Considering that’s on your professional bucket list, any items still on your personal bucket list?
To go to Italy.
Thank you for all you’ve done for NEDRA over the years, from establishing the Boot Camp programs to serving as President of the Board. What advice would you give to those considering becoming more involved with NEDRA?
I would encourage anyone who would like to become more involved to reach out to someone on the Board to see how their talents could be utilized. NEDRA is an amazing community and it has brought me so much love and joy over the years.
What’s your most memorable NEDRA moment?
There are so many great NEDRA moments I am not sure I can think of just one!
Getting to Yes: Advocating for Professional Development
By: Lisa Foster, Director of Prospect Development at Phillips Academy, Andover and Renana Greenberg Kehoe, Associate Director of Gift Management at Harvard Business School
In an old episode of the sitcom Seinfeld, one of the characters, Elaine, is put in charge of her company’s budget when her boss is away. Although she does not make the best financial decisions throughout the episode, at some point she needs her boss’s approval for a specific hat purchase. She then has to travel all the way to a Burmese jungle and after finally finding him, he refuses to approve her purchase without seeing the hat.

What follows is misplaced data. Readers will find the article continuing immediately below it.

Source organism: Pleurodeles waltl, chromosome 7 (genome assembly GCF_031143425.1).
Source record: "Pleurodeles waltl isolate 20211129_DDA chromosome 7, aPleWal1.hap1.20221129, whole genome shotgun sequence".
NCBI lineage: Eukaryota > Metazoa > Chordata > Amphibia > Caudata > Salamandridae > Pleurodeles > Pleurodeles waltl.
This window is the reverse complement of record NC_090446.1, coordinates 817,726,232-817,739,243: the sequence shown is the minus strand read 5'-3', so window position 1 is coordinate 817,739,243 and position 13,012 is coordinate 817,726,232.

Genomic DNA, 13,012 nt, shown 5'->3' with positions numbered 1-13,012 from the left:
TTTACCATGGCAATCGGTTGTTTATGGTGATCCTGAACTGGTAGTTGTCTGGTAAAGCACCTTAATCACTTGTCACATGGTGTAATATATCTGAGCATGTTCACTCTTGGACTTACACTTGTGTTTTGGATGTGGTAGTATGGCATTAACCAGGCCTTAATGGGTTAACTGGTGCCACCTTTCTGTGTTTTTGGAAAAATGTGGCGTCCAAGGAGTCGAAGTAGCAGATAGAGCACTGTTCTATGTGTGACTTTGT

For many, getting approval to spend time and/or money on professional development opportunities can feel just like that: jumping through many hoops just to be told ‘no’ in the end. While there are numerous known benefits to professional development, many still struggle to get supervisor support and approval. Below are a few tips that may be helpful when submitting a request for professional development.
Know your budget
As our recent NEDRA programming survey demonstrated, one of the top three barriers to attending a program was not having control over the budget. Not everyone has in depth knowledge of their department or institution’s operating budget, but it is worth learning about it as much as possible for several reasons. If the total budget for professional development for the year is $1,000 and you are asking for approval to attend a conference that will cost $2,000, it is very likely your request will be declined. While it is not necessary to know the specific budget amounts for every line item, it is important to have an overall sense of your organization’s limits and state of the budget at the time you make the ask (was too much already spent this year, etc.). It is also helpful to be aware of when budget planning takes place as this may allow to time these requests accordingly and have specific funds earmarked for specific programs, conferences, etc.
Broaden reach with current staff